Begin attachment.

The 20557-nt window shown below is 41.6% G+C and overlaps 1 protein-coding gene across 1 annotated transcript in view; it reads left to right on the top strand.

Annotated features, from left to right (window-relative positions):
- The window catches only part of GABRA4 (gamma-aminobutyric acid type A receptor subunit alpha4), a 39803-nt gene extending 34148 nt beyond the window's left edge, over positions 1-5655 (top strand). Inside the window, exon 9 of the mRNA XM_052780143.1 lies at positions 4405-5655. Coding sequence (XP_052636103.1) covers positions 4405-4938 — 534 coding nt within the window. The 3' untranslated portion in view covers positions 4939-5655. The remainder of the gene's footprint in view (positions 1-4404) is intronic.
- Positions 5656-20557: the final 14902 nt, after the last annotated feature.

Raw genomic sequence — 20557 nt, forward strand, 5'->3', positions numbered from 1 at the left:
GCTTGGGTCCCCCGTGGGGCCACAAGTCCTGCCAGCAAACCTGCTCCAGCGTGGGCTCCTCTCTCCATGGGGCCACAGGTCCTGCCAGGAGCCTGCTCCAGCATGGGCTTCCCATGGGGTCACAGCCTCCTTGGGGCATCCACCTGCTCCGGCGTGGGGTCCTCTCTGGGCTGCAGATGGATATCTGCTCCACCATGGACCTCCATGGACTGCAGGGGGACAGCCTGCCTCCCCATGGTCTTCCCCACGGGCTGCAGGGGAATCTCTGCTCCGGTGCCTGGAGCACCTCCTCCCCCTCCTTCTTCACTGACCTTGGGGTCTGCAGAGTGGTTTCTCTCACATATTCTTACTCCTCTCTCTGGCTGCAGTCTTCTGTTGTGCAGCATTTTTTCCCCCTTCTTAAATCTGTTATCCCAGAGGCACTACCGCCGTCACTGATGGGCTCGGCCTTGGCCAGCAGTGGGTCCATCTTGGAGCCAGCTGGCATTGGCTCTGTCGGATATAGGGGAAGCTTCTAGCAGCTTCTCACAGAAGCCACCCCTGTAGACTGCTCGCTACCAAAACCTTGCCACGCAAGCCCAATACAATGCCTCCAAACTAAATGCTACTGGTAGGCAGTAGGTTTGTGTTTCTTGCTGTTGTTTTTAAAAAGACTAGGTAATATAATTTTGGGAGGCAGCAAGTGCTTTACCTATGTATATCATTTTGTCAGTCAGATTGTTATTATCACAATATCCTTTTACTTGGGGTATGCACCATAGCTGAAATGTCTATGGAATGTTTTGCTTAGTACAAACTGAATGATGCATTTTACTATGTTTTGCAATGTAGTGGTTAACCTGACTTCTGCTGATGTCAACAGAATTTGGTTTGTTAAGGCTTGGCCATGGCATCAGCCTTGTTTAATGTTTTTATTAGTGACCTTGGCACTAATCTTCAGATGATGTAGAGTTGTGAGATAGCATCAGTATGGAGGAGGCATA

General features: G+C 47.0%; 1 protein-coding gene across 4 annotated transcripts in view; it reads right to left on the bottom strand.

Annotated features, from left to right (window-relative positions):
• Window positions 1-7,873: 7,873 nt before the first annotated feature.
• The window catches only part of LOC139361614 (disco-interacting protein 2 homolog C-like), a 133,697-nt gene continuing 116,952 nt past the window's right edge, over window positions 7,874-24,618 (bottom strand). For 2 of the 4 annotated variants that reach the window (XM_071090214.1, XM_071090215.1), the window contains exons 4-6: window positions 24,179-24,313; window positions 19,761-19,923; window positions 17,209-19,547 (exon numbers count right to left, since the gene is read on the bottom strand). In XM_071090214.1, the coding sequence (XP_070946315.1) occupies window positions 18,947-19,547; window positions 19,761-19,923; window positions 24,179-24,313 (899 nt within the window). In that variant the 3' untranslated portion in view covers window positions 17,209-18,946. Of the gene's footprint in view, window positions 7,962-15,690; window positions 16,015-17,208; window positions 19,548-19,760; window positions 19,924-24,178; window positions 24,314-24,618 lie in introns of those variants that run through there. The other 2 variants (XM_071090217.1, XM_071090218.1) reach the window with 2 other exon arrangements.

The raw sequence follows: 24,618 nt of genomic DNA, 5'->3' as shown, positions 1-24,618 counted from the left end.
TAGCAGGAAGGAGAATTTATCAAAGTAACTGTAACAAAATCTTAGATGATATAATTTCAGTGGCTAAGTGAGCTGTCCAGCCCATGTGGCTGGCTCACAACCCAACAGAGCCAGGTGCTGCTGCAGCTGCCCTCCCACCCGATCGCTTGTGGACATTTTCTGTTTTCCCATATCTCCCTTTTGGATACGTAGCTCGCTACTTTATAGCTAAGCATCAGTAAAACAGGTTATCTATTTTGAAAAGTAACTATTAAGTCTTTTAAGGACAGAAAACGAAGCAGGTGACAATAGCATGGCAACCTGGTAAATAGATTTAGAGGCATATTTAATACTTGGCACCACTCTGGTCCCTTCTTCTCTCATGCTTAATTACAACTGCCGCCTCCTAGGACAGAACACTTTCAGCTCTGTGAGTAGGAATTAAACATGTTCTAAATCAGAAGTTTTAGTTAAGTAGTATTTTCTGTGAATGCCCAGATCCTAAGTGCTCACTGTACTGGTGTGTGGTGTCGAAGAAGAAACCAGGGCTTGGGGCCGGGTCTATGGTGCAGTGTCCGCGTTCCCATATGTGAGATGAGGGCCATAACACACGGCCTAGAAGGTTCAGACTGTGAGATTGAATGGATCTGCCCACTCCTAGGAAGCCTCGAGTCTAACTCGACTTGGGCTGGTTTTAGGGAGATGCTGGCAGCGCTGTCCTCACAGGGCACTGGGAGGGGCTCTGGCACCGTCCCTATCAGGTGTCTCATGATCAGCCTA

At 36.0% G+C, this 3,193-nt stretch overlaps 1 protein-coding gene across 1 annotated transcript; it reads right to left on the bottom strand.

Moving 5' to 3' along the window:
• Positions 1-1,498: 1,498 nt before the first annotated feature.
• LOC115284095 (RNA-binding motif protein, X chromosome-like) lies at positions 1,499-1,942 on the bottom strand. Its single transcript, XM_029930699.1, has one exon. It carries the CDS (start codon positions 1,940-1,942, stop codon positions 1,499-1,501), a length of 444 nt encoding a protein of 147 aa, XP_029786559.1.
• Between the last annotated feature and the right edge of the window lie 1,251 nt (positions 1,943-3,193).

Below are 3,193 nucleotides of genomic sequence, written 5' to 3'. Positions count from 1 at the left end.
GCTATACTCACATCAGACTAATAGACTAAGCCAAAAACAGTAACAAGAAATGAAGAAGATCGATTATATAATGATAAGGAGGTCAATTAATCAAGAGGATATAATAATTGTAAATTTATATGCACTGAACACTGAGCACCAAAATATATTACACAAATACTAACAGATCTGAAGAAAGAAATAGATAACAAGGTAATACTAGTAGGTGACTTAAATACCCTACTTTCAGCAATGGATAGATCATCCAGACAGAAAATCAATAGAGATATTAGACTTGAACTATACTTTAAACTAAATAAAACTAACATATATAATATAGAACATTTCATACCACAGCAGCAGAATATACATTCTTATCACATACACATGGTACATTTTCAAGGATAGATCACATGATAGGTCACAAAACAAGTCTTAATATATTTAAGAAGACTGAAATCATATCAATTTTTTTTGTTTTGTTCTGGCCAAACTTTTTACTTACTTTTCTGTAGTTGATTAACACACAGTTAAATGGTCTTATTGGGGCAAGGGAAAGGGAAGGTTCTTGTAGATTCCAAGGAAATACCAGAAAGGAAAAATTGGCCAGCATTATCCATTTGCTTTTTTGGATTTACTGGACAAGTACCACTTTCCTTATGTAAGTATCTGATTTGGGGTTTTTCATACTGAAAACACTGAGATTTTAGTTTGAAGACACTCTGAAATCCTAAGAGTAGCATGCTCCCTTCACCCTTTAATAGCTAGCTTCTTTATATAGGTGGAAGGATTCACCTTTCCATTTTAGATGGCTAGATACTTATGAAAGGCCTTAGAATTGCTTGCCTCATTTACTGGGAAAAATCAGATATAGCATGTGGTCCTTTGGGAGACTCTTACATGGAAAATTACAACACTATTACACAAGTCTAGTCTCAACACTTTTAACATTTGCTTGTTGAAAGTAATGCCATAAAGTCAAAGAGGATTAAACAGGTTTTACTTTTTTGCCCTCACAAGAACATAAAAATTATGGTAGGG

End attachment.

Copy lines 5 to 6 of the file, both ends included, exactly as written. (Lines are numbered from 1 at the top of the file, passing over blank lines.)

Raw genomic sequence — 20557 nt, forward strand, 5'->3', positions numbered from 1 at the left:
GCTTGGGTCCCCCGTGGGGCCACAAGTCCTGCCAGCAAACCTGCTCCAGCGTGGGCTCCTCTCTCCATGGGGCCACAGGTCCTGCCAGGAGCCTGCTCCAGCATGGGCTTCCCATGGGGTCACAGCCTCCTTGGGGCATCCACCTGCTCCGGCGTGGGGTCCTCTCTGGGCTGCAGATGGATATCTGCTCCACCATGGACCTCCATGGACTGCAGGGGGACAGCCTGCCTCCCCATGGTCTTCCCCACGGGCTGCAGGGGAATCTCTGCTCCGGTGCCTGGAGCACCTCCTCCCCCTCCTTCTTCACTGACCTTGGGGTCTGCAGAGTGGTTTCTCTCACATATTCTTACTCCTCTCTCTGGCTGCAGTCTTCTGTTGTGCAGCATTTTTTCCCCCTTCTTAAATCTGTTATCCCAGAGGCACTACCGCCGTCACTGATGGGCTCGGCCTTGGCCAGCAGTGGGTCCATCTTGGAGCCAGCTGGCATTGGCTCTGTCGGATATAGGGGAAGCTTCTAGCAGCTTCTCACAGAAGCCACCCCTGTAGACTGCTCGCTACCAAAACCTTGCCACGCAAGCCCAATACAATGCCTCCAAACTAAATGCTACTGGTAGGCAGTAGGTTTGTGTTTCTTGCTGTTGTTTTTAAAAAGACTAGGTAATATAATTTTGGGAGGCAGCAAGTGCTTTACCTATGTATATCATTTTGTCAGTCAGATTGTTATTATCACAATATCCTTTTACTTGGGGTATGCACCATAGCTGAAATGTCTATGGAATGTTTTGCTTAGTACAAACTGAATGATGCATTTTACTATGTTTTGCAATGTAGTGGTTAACCTGACTTCTGCTGATGTCAACAGAATTTGGTTTGTTAAGGCTTGGCCATGGCATCAGCCTTGTTTAATGTTTTTATTAGTGACCTTGGCACTAATCTTCAGATGATGTAGAGTTGTGAGATAGCATCAGTATGGAGGAGGCATA